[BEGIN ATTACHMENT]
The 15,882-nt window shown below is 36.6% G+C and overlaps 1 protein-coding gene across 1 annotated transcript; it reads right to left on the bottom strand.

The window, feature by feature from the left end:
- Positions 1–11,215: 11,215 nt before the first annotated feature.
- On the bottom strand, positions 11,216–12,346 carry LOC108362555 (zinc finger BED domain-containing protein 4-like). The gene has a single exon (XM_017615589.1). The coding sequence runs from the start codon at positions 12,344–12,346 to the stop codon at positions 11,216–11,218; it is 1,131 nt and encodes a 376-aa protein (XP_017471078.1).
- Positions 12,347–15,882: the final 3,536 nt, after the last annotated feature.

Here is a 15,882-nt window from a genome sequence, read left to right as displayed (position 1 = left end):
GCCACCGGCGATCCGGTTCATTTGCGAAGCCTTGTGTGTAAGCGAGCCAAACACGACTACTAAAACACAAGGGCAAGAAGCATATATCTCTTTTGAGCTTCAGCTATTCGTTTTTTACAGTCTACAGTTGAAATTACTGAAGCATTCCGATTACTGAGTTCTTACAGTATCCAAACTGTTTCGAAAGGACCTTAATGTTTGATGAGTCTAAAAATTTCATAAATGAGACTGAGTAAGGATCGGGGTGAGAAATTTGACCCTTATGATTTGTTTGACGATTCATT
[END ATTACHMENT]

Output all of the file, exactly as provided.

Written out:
The 15,882-nt window shown below is 36.6% G+C and overlaps 1 protein-coding gene across 1 annotated transcript; it reads right to left on the bottom strand.

The window, feature by feature from the left end:
- Positions 1–11,215: 11,215 nt before the first annotated feature.
- On the bottom strand, positions 11,216–12,346 carry LOC108362555 (zinc finger BED domain-containing protein 4-like). The gene has a single exon (XM_017615589.1). The coding sequence runs from the start codon at positions 12,344–12,346 to the stop codon at positions 11,216–11,218; it is 1,131 nt and encodes a 376-aa protein (XP_017471078.1).
- Positions 12,347–15,882: the final 3,536 nt, after the last annotated feature.

Here is a 15,882-nt window from a genome sequence, read left to right as displayed (position 1 = left end):
GCCACCGGCGATCCGGTTCATTTGCGAAGCCTTGTGTGTAAGCGAGCCAAACACGACTACTAAAACACAAGGGCAAGAAGCATATATCTCTTTTGAGCTTCAGCTATTCGTTTTTTACAGTCTACAGTTGAAATTACTGAAGCATTCCGATTACTGAGTTCTTACAGTATCCAAACTGTTTCGAAAGGACCTTAATGTTTGATGAGTCTAAAAATTTCATAAATGAGACTGAGTAAGGATCGGGGTGAGAAATTTGACCCTTATGATTTGTTTGACGATTCATT